This Friday, WTF Events will host a charity pre-party at House of Magic in Ventura featuring bands and celebrity appearances. On Saturday, when the doors open at 10 a.m., attendees can become a part of the Star Wars universe by signing up for the Jedi Experience: an event hosted by sword-master and Hollywood trainer Tim Weske in which the enrolled will learn a scripted lightsaber battle against a Sith or Jedi, depending on their chosen alignment, for a live performance later that evening.

Star Wars not your thing? How about Star Trek? The Enterprise bridge will be on hand, having been repurposed as a museum for children by, perfect for the convention’s Kid’s Day on Sunday, when kids 12 and younger get free entry. Kids will have an opportunity to train aboard the Starship Enterprise and use their knowledge to solve real-life scenarios and questions about geography and history.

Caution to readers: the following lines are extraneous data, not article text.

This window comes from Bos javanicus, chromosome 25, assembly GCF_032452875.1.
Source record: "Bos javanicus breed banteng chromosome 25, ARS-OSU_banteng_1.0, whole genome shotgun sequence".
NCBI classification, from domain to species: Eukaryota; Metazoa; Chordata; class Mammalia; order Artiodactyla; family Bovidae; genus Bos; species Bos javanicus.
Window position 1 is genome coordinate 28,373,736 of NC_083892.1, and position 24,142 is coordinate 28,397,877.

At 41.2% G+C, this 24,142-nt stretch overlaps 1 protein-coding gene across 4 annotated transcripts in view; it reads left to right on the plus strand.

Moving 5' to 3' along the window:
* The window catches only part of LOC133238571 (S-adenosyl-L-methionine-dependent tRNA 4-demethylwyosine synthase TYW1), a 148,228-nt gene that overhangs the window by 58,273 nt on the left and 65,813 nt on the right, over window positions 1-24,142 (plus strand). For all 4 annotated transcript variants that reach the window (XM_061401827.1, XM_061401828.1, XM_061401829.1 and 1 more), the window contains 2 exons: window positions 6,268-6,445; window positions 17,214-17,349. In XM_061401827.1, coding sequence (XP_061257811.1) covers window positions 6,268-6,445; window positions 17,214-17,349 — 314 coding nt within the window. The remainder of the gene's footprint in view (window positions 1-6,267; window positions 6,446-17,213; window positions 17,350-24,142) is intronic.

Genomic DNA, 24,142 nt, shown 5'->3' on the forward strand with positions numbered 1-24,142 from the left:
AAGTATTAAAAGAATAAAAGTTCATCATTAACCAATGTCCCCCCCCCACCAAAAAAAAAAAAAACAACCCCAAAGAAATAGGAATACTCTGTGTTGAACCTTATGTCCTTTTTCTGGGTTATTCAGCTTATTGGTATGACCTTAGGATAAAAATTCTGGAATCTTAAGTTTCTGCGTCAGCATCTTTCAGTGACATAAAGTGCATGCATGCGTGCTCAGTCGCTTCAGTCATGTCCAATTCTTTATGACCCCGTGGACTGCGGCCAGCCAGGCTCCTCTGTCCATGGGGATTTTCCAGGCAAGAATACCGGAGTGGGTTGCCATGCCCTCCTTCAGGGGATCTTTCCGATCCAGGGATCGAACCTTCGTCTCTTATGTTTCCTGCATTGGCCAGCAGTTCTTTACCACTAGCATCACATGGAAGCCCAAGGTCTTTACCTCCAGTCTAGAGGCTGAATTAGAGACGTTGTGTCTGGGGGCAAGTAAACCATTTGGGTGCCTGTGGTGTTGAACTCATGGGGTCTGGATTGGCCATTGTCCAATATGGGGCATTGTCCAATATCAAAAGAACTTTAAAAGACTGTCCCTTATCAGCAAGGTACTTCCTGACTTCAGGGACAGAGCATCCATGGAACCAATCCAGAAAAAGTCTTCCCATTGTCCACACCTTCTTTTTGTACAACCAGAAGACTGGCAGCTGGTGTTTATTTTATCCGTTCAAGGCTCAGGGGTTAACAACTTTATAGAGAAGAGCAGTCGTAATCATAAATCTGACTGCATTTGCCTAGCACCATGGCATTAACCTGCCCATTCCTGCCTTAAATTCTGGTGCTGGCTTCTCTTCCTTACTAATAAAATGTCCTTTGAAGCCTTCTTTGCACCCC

Comics on Comics comedy troupe will be making an appearance at C4 as well, featuring comedians from Los Angeles waxing ironic about anything and everything nerdy.

Gamers will be readily represented by Ventura gaming center The Armory, and a dedicated area for tabletop gaming, and even a replica of the T.A.R.D.I.S. and a Dalek from Doctor Who will be on site.

The show floor will host an artist’s alley, a traditional staple in every convention since the dawn of time. Local artists, such as The Adventures of the 19XX creator Paul Roman Martinez, will sit alongside renowned authors and writers, such as Superman and X-Men author Scott Lobdell and Top Cow artists/creators Rashan Ekedal and Matt Hawkins.